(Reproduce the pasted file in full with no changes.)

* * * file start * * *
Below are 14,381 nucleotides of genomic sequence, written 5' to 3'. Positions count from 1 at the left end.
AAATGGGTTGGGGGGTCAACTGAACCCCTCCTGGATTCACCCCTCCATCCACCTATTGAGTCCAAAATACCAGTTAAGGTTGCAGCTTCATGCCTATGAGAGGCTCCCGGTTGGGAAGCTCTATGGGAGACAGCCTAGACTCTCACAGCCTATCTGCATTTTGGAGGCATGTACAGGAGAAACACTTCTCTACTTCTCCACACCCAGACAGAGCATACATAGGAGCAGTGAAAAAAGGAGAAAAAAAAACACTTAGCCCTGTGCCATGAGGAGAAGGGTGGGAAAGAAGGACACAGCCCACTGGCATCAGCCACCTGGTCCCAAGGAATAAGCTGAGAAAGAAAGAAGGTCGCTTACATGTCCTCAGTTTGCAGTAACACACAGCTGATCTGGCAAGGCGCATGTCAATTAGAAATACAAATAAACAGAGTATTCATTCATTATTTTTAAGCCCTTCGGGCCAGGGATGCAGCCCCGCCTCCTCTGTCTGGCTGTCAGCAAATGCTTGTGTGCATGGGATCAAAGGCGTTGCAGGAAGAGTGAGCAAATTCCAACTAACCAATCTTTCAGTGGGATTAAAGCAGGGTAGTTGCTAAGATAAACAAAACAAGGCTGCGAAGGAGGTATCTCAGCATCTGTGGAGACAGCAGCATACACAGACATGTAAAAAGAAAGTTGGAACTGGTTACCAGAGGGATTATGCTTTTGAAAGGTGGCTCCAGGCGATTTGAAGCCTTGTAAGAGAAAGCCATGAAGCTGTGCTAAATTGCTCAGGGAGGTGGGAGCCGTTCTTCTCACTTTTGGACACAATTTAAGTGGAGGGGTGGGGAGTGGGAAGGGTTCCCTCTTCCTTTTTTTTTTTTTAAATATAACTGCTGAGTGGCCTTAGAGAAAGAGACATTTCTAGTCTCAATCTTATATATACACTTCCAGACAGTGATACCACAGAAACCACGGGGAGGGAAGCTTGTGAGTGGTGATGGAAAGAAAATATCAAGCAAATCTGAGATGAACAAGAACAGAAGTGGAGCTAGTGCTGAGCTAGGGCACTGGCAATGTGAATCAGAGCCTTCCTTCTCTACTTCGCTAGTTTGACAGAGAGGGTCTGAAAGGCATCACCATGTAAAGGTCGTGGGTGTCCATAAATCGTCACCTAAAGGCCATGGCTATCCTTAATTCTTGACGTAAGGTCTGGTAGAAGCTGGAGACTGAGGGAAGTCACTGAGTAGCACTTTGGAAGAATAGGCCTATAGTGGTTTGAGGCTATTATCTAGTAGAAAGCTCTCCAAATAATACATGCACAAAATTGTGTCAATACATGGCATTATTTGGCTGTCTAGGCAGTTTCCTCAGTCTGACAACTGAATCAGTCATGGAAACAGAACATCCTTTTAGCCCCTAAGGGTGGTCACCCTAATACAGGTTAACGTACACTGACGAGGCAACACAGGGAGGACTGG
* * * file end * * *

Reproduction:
Below are 14,381 nucleotides of genomic sequence, written 5' to 3'. Positions count from 1 at the left end.
AAATGGGTTGGGGGGTCAACTGAACCCCTCCTGGATTCACCCCTCCATCCACCTATTGAGTCCAAAATACCAGTTAAGGTTGCAGCTTCATGCCTATGAGAGGCTCCCGGTTGGGAAGCTCTATGGGAGACAGCCTAGACTCTCACAGCCTATCTGCATTTTGGAGGCATGTACAGGAGAAACACTTCTCTACTTCTCCACACCCAGACAGAGCATACATAGGAGCAGTGAAAAAAGGAGAAAAAAAAACACTTAGCCCTGTGCCATGAGGAGAAGGGTGGGAAAGAAGGACACAGCCCACTGGCATCAGCCACCTGGTCCCAAGGAATAAGCTGAGAAAGAAAGAAGGTCGCTTACATGTCCTCAGTTTGCAGTAACACACAGCTGATCTGGCAAGGCGCATGTCAATTAGAAATACAAATAAACAGAGTATTCATTCATTATTTTTAAGCCCTTCGGGCCAGGGATGCAGCCCCGCCTCCTCTGTCTGGCTGTCAGCAAATGCTTGTGTGCATGGGATCAAAGGCGTTGCAGGAAGAGTGAGCAAATTCCAACTAACCAATCTTTCAGTGGGATTAAAGCAGGGTAGTTGCTAAGATAAACAAAACAAGGCTGCGAAGGAGGTATCTCAGCATCTGTGGAGACAGCAGCATACACAGACATGTAAAAAGAAAGTTGGAACTGGTTACCAGAGGGATTATGCTTTTGAAAGGTGGCTCCAGGCGATTTGAAGCCTTGTAAGAGAAAGCCATGAAGCTGTGCTAAATTGCTCAGGGAGGTGGGAGCCGTTCTTCTCACTTTTGGACACAATTTAAGTGGAGGGGTGGGGAGTGGGAAGGGTTCCCTCTTCCTTTTTTTTTTTTTAAATATAACTGCTGAGTGGCCTTAGAGAAAGAGACATTTCTAGTCTCAATCTTATATATACACTTCCAGACAGTGATACCACAGAAACCACGGGGAGGGAAGCTTGTGAGTGGTGATGGAAAGAAAATATCAAGCAAATCTGAGATGAACAAGAACAGAAGTGGAGCTAGTGCTGAGCTAGGGCACTGGCAATGTGAATCAGAGCCTTCCTTCTCTACTTCGCTAGTTTGACAGAGAGGGTCTGAAAGGCATCACCATGTAAAGGTCGTGGGTGTCCATAAATCGTCACCTAAAGGCCATGGCTATCCTTAATTCTTGACGTAAGGTCTGGTAGAAGCTGGAGACTGAGGGAAGTCACTGAGTAGCACTTTGGAAGAATAGGCCTATAGTGGTTTGAGGCTATTATCTAGTAGAAAGCTCTCCAAATAATACATGCACAAAATTGTGTCAATACATGGCATTATTTGGCTGTCTAGGCAGTTTCCTCAGTCTGACAACTGAATCAGTCATGGAAACAGAACATCCTTTTAGCCCCTAAGGGTGGTCACCCTAATACAGGTTAACGTACACTGACGAGGCAACACAGGGAGGACTGG